26:112:611 Matlab (3) Matlab has become one of the main tools for the analysis of scientific data. This course will introduce the student to scientific computing, data analysis, and statistics in Matlab. While general programming techniques will be taught, specific examples will be drawn from the field of neuroscience; including the analysis of behavioral data, functional imaging, and spike and local field recordings. Krekelberg
26:112:618 Neurobiology of Emotions (3) Reviews research and concepts on the nature, functions, and neural basis of emotions. Evolutionary, psychological, and neurological approaches to the study of emotions will also be considered. Paré
26:112:623 Neural Networks and Complexity Neuroscience (3) Advanced topics from mathematics, statistics, and computer science with applications in neuroscience. Special emphasis is given to applications in human brain imaging, but most approaches will apply to all branches of neuroscience. Specific topics include: network centrality, emergence of complexity from simple deterministic systems, neural network modeling, and multivariate pattern analysis. Cole
26:112:625 Basal Forebrain: An Anatomy to Function (3) Lectures on current ideas about the anatomy of the basal forebrain cholinergic system, as well as its involvement in different functions, such as sensory processing, attention, and learning and memory. Role of the basal forebrain in certain neurodegenerative diseases, such as Alzheimer's disease and Parkinson's disease. Zaborszky
26:112:627,628 Colloquium in Neuroscience (1,1) Neuroscience topics of current interest discussed by a series of invited experts in the field. Students will meet with the speaker for lunch after the colloquium. Prior to the colloquium, a precolloquium will be arranged where more senior students present one or two papers by the speaker in order to educate the audience about the speaker's research. The student presenter(s) will have the opportunity to go to dinner with the speaker.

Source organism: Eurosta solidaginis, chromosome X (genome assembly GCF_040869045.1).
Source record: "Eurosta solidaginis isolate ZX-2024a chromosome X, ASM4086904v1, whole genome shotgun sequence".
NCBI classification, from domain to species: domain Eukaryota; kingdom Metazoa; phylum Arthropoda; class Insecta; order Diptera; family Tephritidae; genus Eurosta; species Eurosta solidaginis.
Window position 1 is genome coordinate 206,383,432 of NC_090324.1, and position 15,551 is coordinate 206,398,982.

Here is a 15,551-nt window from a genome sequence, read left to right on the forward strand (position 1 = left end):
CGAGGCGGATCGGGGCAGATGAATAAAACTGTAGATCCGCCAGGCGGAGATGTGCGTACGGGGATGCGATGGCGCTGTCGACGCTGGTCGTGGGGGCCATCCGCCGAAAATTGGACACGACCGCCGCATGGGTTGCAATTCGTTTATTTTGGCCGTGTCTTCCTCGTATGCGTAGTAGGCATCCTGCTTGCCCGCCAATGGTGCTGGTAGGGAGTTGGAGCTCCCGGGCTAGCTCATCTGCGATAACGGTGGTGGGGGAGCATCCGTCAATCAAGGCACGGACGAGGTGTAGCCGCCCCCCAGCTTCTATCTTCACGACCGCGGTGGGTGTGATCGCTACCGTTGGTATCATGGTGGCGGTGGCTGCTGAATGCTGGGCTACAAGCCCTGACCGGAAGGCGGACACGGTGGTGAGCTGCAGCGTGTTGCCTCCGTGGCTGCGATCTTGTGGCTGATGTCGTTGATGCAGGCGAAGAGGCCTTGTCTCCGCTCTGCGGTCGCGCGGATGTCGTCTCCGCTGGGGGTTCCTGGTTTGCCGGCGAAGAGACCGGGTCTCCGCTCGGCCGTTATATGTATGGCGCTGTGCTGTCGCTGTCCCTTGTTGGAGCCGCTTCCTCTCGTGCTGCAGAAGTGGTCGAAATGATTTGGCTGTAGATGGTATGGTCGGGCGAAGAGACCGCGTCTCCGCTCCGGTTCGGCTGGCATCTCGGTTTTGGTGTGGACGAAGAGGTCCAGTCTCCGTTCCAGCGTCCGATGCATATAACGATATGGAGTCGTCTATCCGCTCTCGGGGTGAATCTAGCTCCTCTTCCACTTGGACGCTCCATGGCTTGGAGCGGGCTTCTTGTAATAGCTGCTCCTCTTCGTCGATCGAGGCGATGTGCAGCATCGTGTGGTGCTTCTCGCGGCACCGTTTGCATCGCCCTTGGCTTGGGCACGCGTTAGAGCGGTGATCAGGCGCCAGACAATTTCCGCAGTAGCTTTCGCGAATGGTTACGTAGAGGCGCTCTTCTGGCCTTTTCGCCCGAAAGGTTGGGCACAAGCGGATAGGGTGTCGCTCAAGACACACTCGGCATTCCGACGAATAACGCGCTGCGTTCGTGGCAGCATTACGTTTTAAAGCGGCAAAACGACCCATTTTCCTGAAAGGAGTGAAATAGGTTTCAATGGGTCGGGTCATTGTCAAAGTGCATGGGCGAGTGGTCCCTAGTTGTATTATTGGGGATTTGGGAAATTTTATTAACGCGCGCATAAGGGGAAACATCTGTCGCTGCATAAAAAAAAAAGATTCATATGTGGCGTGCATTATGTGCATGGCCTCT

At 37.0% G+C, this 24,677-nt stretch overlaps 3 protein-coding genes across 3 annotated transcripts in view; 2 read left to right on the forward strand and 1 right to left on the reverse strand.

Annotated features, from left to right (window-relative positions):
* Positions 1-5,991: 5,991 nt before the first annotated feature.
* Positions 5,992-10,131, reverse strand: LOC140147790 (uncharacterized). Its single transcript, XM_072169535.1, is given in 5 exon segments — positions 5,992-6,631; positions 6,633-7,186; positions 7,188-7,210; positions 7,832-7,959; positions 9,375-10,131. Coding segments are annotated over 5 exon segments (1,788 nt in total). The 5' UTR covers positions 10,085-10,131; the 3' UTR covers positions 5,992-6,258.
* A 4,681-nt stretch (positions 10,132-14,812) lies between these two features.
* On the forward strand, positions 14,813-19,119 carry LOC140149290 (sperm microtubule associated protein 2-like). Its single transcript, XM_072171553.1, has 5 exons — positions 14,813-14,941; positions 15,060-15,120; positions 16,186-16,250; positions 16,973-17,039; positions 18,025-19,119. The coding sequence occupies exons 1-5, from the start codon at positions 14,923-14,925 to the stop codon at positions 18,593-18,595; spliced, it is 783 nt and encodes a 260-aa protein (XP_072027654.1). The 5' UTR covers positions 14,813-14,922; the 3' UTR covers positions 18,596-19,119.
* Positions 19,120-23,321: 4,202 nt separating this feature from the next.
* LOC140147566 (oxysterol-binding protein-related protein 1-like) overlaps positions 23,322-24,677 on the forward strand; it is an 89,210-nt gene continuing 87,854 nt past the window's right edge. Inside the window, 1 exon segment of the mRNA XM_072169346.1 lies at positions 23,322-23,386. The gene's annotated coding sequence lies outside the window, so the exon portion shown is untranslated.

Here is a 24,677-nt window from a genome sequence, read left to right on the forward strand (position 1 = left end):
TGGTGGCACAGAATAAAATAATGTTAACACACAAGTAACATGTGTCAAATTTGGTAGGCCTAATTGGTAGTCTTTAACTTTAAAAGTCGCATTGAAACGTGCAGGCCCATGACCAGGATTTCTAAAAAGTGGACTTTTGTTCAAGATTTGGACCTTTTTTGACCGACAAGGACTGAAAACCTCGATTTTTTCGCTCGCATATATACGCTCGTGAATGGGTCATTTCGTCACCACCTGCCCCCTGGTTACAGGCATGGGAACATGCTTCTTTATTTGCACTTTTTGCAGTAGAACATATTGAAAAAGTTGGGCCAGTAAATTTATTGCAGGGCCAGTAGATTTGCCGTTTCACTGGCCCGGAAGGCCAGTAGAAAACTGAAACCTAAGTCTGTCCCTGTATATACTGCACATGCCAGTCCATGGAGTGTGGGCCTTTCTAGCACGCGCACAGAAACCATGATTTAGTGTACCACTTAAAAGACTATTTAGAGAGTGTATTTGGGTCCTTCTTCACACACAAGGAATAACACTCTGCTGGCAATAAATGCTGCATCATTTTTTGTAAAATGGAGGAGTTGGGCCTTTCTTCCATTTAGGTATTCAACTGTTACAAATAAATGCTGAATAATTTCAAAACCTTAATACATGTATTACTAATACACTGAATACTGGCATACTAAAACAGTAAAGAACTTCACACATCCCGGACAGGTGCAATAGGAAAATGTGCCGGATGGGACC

BNS faculty
26:112:629 Human Neuroanatomy (3) Human brain and spinal cord covered in detail. Development of the nervous system and brain dissection. Sensory and motor systems, including motor disorders. Overview of complex functions and special systems, including the basal forebrain cholinergic systems, and the anatomical basis of neuroendocrine and central autonomic regulations. Anatomical organization of motivation, emotion, learning, and memory. Central nervous system vasculature and cerebrovascular diseases. Brain imaging techniques and the comparison of such images with brain sections. Zaborszky
26:112:631 Neural Plasticity (3) Lectures on cellular and systems level neuronal mechanisms underlying learning and memory and recovery of function following neuronal injury. BNS faculty
26:112:632 Cerebral Cortex (3) Role of the cerebral cortex on sensory processing, motor execution, and action planning, as well as higher-order cognitive processes such as working memory, long-term memory, and attention. An emphasis is given to the functional organization of cerebral networks and to the neuronal activities underpinning cortical functions. Polack
26:112:633 Learning and Memory (3) Cognitive neuroscience approaches to the study of human learning and memory. Major focus on the role of the hippocampal region in learning and memory, including discussion of human global amnesia, animal models of amnesia, stimulus representation, hippocampal function in specific learning tasks, and computational models of the hippocampus. Gluck. Prerequisite: Permission of instructor.
26:112:651 Critical Thinking in Neuroscience (2)   The ability to read and analyze research papers and seminars is critical to the development of a researcher in neuroscience. This course provides training in these skills, with specific focus on classical papers as well as more recent "breakthrough papers." The role of technical as well as conceptual developments discussed. Part of the course entails attendance and discussion of seminars presented by experts in various disciplines of neuroscience. BNS faculty
26:112:705 Neuroscience Methods (2) Cutting-edge cellular, neurophysiological, and morphological methods applied to neuroscience problems in mammals. Segovia
26:112:706,707 Independent Research (BA, BA) Thesis research.
BNS faculty
26:112:709,710 Individual Study in Neuroscience (BA) Individualized tutorial course based on the critical reading and presentation of research articles focused on specialized scholarship areas of individual faculty. BNS Faculty
26:112:800 Matriculation Continued (E1) Prerequisites: 30 course credits and 30 research credits completed and by permission of graduate program director only.
26:112:866 Graduate Assistantship (BA) BNS faculty
26:112:877 Teaching Assistantship (BA) BNS faculty